The highly touted reforestation project launched by orangutan conservationist Willie Smits in Indonesian Borneo is detailed in this week’s issue of Science.
The Samboja Lestari project, popularized by Smits’ presentation at the TED conference in Feburary 2009, converted a “biological desert” near Balikpapan in East Kalimantan into a thriving agroforestry plot that today supports 1600 species of plants and 137 species of birds across 2,000 hectares. In the process, the initiative restored important ecosystem services, including increasing rainfall by a quarter and reducing air temperatures by 3-5°C, and created sustainable livelihoods for more than 3,000 people in an area that just five years ago suffered from a 50 percent unemployment rate and was the poorest in the province.
The project, which was launched in 2002, began with reforestation using fast-growing, “pioneer” tree species and slow-growing rainforest species, including tropical hardwoods and fruit trees. The pioneer species serve as a canopy, creating conditions ripe for growth and eventual emergence of rainforest trees. Villagers benefit from salaries for tree-planting and sustainable production of cash crops, food, timber, and ethanol as a fuel source, while a section of the regrown forest is home to sun bears and orangutans. The project is now largely managed by the community, which jointly owns the land. Peer pressure from community members keeps the operating running smoothly.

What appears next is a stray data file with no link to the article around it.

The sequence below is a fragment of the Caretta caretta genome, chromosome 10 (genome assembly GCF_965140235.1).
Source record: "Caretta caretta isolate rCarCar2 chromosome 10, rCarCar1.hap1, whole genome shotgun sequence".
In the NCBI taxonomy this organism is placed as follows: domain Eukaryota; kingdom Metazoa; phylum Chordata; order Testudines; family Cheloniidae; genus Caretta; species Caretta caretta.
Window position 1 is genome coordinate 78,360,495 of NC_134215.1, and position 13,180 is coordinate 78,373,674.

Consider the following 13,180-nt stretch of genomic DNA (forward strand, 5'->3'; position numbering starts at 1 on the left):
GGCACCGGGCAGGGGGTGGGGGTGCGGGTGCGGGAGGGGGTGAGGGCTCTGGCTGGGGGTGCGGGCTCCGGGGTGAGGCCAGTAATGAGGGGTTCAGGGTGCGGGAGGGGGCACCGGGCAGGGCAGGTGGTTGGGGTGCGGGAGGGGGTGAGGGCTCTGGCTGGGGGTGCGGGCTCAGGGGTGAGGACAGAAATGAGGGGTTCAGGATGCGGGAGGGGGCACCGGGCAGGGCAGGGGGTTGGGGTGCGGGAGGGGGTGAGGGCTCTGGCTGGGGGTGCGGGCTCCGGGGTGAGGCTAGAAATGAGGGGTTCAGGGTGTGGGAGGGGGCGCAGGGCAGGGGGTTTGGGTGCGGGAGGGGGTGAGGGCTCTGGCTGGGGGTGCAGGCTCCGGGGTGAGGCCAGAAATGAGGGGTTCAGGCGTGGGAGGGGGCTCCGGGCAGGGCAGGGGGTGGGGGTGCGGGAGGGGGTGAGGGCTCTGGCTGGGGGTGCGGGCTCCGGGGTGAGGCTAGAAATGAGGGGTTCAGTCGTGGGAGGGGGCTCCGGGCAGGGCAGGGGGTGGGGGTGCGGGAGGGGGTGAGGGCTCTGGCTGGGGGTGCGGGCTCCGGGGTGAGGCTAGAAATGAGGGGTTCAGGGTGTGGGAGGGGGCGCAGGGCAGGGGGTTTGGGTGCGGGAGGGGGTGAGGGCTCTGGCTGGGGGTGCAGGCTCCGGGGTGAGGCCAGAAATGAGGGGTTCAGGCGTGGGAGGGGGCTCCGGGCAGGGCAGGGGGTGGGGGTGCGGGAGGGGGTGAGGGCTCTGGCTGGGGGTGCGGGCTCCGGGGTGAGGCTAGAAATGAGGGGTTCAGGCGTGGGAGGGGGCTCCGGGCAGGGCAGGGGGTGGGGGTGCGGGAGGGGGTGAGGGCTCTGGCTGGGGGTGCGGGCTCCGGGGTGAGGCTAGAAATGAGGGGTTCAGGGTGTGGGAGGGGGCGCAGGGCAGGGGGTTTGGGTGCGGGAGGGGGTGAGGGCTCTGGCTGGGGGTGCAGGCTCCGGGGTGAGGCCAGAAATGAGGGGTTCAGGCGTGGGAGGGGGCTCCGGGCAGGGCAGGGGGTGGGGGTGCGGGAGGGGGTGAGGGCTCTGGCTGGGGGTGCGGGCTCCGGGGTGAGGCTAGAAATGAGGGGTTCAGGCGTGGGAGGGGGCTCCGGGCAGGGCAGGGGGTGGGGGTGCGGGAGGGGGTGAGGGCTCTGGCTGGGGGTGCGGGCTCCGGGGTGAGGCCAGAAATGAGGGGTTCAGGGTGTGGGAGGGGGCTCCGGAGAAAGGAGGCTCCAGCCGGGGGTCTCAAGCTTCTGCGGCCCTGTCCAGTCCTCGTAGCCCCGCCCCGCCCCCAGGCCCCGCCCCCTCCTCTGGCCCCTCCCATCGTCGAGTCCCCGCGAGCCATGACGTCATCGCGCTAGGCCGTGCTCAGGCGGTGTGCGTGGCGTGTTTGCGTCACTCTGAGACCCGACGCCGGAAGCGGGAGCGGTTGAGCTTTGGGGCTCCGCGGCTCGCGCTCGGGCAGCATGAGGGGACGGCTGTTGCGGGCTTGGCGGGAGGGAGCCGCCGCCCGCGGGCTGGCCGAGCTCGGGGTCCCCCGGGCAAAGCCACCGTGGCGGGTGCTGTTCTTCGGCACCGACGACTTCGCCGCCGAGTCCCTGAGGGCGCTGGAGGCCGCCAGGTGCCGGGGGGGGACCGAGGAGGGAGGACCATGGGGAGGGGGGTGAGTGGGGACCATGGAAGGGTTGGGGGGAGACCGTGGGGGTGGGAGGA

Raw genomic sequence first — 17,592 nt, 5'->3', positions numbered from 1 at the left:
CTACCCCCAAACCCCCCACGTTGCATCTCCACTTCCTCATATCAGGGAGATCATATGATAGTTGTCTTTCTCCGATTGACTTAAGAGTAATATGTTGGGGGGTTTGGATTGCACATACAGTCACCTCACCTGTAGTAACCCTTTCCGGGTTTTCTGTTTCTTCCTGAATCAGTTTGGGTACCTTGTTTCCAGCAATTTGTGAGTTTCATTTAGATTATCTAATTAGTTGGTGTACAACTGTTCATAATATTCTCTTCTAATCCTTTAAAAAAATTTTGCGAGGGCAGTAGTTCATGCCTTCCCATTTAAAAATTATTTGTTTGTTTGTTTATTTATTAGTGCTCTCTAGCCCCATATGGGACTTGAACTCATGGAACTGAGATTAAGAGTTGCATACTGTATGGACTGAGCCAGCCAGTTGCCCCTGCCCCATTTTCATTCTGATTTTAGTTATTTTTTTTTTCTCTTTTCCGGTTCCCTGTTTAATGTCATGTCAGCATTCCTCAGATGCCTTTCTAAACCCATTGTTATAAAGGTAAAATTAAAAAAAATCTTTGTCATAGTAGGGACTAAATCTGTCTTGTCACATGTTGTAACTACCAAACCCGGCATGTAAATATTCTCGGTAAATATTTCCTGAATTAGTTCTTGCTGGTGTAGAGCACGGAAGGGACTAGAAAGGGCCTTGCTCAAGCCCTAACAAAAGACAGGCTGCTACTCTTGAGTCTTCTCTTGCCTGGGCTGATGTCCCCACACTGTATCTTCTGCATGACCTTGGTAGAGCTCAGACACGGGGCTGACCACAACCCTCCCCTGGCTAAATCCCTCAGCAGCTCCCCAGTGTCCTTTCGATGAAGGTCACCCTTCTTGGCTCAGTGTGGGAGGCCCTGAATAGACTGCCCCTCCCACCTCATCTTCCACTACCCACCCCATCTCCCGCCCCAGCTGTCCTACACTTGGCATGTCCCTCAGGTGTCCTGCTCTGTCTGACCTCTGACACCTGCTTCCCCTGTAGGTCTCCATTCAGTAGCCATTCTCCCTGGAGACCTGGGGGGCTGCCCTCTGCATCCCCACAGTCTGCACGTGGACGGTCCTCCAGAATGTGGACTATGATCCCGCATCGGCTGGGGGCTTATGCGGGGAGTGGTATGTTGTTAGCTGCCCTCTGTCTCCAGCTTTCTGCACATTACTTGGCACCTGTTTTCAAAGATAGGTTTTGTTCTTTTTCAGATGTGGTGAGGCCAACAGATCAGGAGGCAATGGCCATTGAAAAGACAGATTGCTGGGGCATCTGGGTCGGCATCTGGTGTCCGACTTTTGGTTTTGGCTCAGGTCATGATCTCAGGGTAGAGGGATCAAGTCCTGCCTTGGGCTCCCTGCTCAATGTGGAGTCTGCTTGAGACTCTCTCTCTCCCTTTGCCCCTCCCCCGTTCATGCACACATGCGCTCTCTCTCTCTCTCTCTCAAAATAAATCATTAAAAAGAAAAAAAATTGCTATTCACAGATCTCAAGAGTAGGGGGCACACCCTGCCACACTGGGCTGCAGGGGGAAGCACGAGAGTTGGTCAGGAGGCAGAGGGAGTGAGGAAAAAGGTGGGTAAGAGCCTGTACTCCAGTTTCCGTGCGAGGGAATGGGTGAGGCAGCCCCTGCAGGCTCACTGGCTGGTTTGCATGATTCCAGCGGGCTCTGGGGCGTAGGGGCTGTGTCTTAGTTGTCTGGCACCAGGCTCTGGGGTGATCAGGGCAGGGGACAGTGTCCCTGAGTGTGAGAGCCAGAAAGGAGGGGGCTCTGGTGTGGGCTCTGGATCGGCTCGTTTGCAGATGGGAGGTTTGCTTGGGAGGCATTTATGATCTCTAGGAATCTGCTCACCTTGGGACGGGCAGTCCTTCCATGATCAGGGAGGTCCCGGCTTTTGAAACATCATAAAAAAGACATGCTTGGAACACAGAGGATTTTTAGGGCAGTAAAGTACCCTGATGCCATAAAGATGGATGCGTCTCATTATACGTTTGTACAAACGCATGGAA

While the project didn’t come cheap — Smits spent around $4.5 million ($2250/ha) setting up and administering it — he hopes it could become a model for future initiatives. Payments for reforestation — currently under consideration for the next global climate treaty — could improve the economics of such projects, which sequester carbon, house biodiversity, and restore watersheds.
Dennis Normile. Restoring a ‘Biological Desert’ on Borneo. Science 31 July 2009: Vol. 325. no. 5940, p. 557 DOI: 10.1126/science.325_557